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Abaton is a remarkable two-disc recording that is at once startling and mysteriously beautiful, gently pushing you into strange, good places. The music defies easy classification, which only adds to its appeal. The piano trio consists of Swiss composer and pianist Sylvie Courvoisier, jazz violinist Mark Feldman, and cellist Erik Friedlander. The first disc consists of four of Courvoisier’s written compositions, and there are 19 short improvisations on disc two.
It’s impossible not to be deeply drawn into this music or to listen to it dispassionately. Every note – be it a short pizzicato pluck of the strings, a long bowed note on the cello or a series of pounding piano chords – has an intense power. Because of the sparseness of the music, each sound takes on an added importance and beauty. Huge swings in dynamics and timing add to the tension of the music: passages of uplifting harmony are interspersed with attention-grabbing dissonance. The trio never seems out of control nor leads the listener too far in one direction, or into too familiar territory.
The piano, cello and violin are, of course, closely associated with classical trios. That begs the question: Is this jazz? In a recent interview Ms. Courvoisier is quoted as saying “I don’t care for labels... When you play improvised music, instantaneous composing is going on... every improviser is a composer.”
Ms. Courvoisier was born in Lausanne, Switzerland in 1968. She deeply admires Thelonious Monk’s music and studied Arnold Schoenberg’s work, to name just two musical icons who have influenced her compositions. Violinist Mark Feldman is no stranger to jazz. He has appeared on more than 100 jazz and improvised albums, last year teaming up with John Abercrombie on the wonderful album Cat ’n’ Mouse (ECM). Cellist Erik Friedlander has played and recorded with many jazz greats, including Fred Hersch and Marty Ehrlich.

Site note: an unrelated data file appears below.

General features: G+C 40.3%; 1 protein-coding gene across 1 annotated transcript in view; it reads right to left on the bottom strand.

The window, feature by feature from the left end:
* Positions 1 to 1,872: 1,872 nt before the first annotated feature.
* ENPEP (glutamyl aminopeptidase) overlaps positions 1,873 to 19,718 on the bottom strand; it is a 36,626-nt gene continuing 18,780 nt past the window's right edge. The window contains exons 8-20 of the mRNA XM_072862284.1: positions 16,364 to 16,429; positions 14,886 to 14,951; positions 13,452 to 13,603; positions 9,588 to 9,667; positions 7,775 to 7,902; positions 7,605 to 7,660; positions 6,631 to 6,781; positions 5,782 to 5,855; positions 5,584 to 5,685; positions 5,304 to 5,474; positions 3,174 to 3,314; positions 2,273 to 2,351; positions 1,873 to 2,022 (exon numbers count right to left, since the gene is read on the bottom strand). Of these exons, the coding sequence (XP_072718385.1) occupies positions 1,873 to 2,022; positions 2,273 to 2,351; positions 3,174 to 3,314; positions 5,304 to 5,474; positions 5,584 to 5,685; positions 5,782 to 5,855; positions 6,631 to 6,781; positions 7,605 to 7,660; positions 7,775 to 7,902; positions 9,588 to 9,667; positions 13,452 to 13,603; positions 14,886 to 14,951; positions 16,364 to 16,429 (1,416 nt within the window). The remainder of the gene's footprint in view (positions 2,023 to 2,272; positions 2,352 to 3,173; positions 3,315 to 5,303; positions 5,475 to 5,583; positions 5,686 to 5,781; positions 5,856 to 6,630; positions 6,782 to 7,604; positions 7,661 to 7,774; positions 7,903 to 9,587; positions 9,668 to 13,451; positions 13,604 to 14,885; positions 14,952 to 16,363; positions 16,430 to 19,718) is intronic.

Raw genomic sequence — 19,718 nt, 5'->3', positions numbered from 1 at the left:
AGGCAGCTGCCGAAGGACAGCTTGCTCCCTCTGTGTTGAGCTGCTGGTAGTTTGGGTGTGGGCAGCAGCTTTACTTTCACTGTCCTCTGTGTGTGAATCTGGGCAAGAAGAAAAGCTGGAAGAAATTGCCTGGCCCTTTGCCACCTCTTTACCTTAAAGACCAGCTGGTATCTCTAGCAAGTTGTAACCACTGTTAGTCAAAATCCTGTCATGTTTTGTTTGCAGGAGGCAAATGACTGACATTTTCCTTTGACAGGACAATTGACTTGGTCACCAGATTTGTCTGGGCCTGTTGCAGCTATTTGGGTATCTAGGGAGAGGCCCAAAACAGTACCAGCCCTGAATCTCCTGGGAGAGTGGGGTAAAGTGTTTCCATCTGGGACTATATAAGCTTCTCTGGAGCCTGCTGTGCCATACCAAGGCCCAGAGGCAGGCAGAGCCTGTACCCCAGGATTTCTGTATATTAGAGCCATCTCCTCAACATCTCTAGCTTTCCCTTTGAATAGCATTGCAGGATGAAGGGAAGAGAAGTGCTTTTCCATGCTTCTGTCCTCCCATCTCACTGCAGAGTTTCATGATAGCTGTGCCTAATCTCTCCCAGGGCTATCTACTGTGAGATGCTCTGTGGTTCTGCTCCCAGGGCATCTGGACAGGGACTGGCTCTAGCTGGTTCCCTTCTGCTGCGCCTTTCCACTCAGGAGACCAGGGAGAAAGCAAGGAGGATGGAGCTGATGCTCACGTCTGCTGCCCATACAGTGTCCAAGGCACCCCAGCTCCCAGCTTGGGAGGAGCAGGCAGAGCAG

Included in the nineteen short improvisations are three variations simply called Icaria 1, Icaria 2 and Icaria 3. Listening to all three, one after another, aptly reveals the subtle power of the trio’s expressionistic talents. A recurring theme runs through all three pieces – but in one version the violin becomes more prominent, in another the piano takes command, and in the third and the minimalist cello holds everything together. This is an immense achievement deserving recognition from both classical and jazz worlds. So much for labels.
Track Listing: CD 1: Ianicum, Orodruin, Poco a Poco, Abaton. CD 2: Nineteen improvisations.
Personnel: Sylvie Courvoisier, piano
Mark Feldman, violin
Erik Friedlande, cello
I was first exposed to jazz when I was studying at the University of Puerto Rico. Nearby, I found a little record shop where the music coming from the store (Taller de Jazz Don Pedro) made me stop. I walked down the short stairs and towards the music and learned that the music playing was Clifford Brown and Max Roach
I was first exposed to jazz when I was studying at the University of Puerto Rico. Nearby, I found a little record shop where the music coming from the store (Taller de Jazz Don Pedro) made me stop. I walked down the short stairs and towards the music and learned that the music playing was Clifford Brown and Max Roach. I fell in love with it. I wondered around until the owner (Pedro Soto) asked if I needed help. He then introduced me to John Coltrane, Miles Davis, Gerry Mulligan and the rest is history. I walked out of the store with my first jazz recording: Clifford Brown and Max Roach at Basin Street.